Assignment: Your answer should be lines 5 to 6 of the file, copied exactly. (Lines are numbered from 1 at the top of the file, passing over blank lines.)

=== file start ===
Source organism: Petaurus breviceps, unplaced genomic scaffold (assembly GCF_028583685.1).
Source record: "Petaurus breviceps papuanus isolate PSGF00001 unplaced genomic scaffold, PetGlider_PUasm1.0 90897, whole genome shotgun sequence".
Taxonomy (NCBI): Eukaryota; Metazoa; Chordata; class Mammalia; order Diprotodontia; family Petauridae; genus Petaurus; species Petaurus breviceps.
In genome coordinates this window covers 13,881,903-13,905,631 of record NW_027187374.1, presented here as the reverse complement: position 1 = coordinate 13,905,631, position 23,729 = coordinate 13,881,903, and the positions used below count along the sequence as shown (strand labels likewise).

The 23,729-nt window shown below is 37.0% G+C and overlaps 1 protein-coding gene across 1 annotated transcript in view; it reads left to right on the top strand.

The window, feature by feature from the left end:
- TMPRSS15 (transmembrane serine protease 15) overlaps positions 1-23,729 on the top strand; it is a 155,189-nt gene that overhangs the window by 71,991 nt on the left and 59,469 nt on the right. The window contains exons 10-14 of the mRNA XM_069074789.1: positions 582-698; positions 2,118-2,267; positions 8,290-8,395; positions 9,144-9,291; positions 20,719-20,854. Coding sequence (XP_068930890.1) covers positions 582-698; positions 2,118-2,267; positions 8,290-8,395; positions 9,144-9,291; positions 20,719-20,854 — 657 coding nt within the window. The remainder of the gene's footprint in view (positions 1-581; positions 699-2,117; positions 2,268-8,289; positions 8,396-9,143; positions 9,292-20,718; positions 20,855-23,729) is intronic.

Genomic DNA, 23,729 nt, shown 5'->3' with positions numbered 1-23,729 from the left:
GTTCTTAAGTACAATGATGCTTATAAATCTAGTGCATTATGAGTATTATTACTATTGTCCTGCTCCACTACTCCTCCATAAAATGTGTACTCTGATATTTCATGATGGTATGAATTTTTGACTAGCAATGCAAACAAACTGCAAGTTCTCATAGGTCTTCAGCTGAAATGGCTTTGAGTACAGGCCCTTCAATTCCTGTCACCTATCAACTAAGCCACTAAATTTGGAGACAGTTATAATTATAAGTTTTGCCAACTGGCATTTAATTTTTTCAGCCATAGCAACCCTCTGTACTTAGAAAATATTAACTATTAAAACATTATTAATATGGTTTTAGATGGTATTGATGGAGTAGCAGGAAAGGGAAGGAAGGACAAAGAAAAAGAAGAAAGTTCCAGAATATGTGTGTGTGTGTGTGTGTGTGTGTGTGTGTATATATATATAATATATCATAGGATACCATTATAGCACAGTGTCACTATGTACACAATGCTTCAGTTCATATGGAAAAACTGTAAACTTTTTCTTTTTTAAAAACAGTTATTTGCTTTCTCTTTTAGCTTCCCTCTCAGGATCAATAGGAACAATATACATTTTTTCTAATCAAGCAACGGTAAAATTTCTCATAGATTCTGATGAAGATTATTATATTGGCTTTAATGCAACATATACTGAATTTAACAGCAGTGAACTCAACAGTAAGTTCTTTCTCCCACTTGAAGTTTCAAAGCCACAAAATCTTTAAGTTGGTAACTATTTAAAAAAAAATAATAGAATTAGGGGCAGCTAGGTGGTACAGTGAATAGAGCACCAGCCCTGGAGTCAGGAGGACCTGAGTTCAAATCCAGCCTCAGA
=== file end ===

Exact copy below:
The 23,729-nt window shown below is 37.0% G+C and overlaps 1 protein-coding gene across 1 annotated transcript in view; it reads left to right on the top strand.

The window, feature by feature from the left end: